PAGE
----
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Research on Key Unmanned Systems Technology Based on a Minimally-Invasive Approach

Gaining International Attention on PIBOT, a Humanoid Robot that Flies an Airplane

"PIBOT is a humanoid robot that can sit in a normal cockpit and perform the entire flight sequence from takeoff to landing, using regular control sticks and instrument panel. The robot can handle these operations without mistakes once it learns how to use all of the buttons and switches in the cockpit of an aircraft. PIBOT is able to make the airplane land on the runway safely using accurate measurement of the aircraft motion, much more precisely than a human pilot can. This research is the direct outcome by "Key Unmanned Systems Technology with Minimal Invasion” project.

Development of a humanoid pilot robot for unmanned aerial vehicles

The recent series of aircraft crashes has brought a global attention on the safety issues involving the proficiency and qualification of human pilots. Coincidently, Prof. David Hyunchul Shim at the KAIST Institute for Robotics (KIR) proposed an interesting technology called “PIBOT” (PIlot+roBOT) a humanoid robot equipped with machine intelligence. PIBOT technology is a culmination of the recent advances in robotics and unmanned vehicle technology in a minimally-invasive manner.

The methods of developing an unmanned aircraft can be divided into two. One way is to develop a dedicated unmanned aircraft with customized airplane design and built-in actuators. However, this is time-consuming and expensive, and it requires entirely new design and certification process. The other is to automate an existing airplane with additional flight control systems. Although this process does not require additional certification of the aircraft, but the aircraft still needs vast amount of modification on the flight control and various switches and dials.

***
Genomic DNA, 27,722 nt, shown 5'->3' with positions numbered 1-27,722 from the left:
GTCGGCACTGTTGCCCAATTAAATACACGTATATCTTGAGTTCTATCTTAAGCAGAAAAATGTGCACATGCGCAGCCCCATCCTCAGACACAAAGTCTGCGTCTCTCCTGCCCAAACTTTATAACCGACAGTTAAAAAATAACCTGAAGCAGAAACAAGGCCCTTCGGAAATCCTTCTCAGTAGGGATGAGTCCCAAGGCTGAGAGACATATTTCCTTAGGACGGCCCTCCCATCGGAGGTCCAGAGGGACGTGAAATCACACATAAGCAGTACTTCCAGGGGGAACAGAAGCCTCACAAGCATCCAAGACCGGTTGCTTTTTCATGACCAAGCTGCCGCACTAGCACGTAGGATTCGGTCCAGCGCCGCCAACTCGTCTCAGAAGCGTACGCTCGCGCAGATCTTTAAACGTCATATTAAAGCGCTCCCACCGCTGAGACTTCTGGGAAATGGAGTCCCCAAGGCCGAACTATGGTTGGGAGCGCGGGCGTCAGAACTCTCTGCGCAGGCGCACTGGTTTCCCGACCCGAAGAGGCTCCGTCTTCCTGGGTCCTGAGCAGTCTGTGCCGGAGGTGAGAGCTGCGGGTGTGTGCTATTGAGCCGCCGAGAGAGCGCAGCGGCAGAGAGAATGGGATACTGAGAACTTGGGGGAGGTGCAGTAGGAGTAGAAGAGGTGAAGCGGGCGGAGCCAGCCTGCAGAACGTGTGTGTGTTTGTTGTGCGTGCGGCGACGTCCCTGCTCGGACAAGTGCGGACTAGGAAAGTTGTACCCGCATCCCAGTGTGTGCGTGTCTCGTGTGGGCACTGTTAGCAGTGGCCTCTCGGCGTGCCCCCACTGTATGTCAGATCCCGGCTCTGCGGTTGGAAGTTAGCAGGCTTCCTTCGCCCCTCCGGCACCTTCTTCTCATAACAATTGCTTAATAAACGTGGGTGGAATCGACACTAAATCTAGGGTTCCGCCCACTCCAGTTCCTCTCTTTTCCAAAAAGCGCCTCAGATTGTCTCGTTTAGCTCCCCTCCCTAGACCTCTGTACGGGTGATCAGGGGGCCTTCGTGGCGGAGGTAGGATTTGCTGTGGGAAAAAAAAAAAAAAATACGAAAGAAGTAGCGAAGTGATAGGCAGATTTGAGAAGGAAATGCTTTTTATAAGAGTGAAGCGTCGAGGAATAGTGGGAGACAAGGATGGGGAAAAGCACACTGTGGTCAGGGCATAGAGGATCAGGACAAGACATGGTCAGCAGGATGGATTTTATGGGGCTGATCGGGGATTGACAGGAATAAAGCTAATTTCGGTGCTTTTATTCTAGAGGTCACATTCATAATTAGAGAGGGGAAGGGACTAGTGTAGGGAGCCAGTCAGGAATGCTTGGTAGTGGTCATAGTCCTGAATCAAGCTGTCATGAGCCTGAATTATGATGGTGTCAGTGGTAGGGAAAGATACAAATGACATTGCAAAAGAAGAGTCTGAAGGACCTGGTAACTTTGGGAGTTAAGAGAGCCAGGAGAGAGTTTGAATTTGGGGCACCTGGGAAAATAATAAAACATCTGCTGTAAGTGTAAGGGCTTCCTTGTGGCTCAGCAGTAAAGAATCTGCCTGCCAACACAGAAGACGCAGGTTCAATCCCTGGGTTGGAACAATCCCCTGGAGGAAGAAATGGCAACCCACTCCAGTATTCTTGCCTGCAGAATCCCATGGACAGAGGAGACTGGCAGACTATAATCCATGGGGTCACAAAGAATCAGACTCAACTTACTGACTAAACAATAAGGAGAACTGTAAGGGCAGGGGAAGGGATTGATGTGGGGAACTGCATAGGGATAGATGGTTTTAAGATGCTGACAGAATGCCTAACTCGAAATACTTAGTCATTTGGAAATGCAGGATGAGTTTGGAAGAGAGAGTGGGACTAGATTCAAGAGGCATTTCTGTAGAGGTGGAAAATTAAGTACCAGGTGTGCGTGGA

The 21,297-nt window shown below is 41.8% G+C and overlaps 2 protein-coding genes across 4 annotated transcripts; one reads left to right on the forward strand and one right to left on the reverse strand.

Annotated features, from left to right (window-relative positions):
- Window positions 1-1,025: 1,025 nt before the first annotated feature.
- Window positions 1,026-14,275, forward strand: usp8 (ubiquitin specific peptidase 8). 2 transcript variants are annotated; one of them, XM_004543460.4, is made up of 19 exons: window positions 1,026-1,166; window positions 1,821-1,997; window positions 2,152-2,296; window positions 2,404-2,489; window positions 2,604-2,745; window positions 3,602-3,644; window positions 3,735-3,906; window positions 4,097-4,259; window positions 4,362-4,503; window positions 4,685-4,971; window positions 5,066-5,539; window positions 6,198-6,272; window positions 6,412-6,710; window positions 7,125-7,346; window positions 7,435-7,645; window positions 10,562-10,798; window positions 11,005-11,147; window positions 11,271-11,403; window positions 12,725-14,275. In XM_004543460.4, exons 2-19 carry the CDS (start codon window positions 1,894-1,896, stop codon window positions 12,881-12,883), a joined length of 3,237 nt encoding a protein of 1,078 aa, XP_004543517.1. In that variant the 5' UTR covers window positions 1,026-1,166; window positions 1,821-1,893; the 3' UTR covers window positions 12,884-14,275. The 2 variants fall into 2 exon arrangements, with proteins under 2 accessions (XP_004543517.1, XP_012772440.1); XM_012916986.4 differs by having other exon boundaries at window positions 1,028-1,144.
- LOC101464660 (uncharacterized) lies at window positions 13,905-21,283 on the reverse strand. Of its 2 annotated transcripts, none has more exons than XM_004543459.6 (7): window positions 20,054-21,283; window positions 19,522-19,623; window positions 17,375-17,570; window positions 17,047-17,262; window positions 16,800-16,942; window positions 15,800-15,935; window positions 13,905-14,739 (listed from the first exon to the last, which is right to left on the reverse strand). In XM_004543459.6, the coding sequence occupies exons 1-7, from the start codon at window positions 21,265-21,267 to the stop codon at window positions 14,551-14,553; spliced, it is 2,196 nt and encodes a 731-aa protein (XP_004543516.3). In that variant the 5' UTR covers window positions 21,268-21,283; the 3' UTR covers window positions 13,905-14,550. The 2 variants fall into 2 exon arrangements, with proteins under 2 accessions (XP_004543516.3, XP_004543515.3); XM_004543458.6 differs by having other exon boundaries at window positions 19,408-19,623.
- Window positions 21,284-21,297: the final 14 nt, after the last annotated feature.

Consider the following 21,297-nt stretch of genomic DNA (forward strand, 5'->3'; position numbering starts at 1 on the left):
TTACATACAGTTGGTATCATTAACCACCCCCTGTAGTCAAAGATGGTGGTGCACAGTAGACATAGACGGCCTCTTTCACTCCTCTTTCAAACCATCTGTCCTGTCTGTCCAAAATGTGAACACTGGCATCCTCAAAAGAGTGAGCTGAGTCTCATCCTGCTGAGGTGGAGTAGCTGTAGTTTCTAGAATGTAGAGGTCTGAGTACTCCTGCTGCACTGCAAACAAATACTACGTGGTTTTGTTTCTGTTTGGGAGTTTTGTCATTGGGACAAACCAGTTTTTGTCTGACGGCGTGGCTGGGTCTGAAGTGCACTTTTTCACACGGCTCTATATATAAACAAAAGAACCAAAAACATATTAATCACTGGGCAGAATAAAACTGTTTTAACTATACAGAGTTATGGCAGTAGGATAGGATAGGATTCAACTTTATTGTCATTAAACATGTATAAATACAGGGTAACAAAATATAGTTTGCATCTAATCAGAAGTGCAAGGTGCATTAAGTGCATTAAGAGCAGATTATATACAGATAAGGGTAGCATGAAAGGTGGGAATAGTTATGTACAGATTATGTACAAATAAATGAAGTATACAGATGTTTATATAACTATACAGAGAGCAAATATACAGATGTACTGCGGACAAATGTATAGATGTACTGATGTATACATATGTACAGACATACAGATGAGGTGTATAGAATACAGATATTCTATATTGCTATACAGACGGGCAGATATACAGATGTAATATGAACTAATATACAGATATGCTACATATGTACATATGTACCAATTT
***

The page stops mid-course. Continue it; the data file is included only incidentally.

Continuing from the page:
As an alternative to these two existing approaches, Prof. Shim's team has developed a humanoid robot that can be put into the pilot’s seat, where the robot manipulates various control apparatus, sticks, dials, and switches. In this manner, the cockpit does not require any modification at all, and therefore the entire automation process can be very easily done by simply putting the robot in the aircraft and specify the type of the craft. The team has carried out a study to validate the feasibility of the proposed system by putting the robot into a series of flight routine in a full-scale aircraft cockpit.

The robot pilot consists of the humanoid robot body and the software to control the aircraft. The robot has two arms, two legs and a set of software that enables the robot to control any assigned vehicle. Powered by the software, the robot understands the airplane’s states such as position, velocity, attitude, and various actions to perform. In a typical sequence, the robot starts with turning on the electrical system, starting the engine, taxiing, taking off, climbing, cruising, descending, approaching and landing, and post-landing procedures. PIBOT can handle all of these sequences with a great accuracy and a repeatability beyond a human pilot.

PIBOT receives the information of the host airplane through the network, which is more advantageous than a human pilot, who has to interact with the instrument panel only. During the simulation, the airplane information is transmitted from a flight simulator (X-Plane), and based on the information, PIBOT understands the status of the airplane. PIBOT can also send the commands over network if allowed, but the normal point of access will be conventional mechanical interfaces such as control knobs and sticks.

If the technology to fly planes piloted entirely by computers is advanced further, there will be no need for a real person to perform test flights for the development of a new aircraft. Europe's Airbus asked the research team whether it is possible to use PIBOT for the test flight of its newly-developed E-fan electric aircraft. In wartime, it would be possible to have a robot pilot fly outdated aircrafts for the purpose of reconnaissance over enemy territory, and in small- and medium-sized airplanes that do not have automated flight control, a PIBOT can substitute for the co-pilot, which is economically advantageous. Prof. Shim's PIBOT team has been invited to 2016 “summer Davos”, or Annual Meeting of the New Champions 2016 in Tianjin, China, in June. In overall, beyond simple application to unmanned aircraft, PIBOT research has been recognized as one of the ground-breaking technologies for future, where human role can be aided or even replaced with intelligent robots. Stay tuned for further developments… one day the robot may actually fly a real aircraft in not too distant future.

Prof. Shim, David Hyunchul
2015 Annual Report

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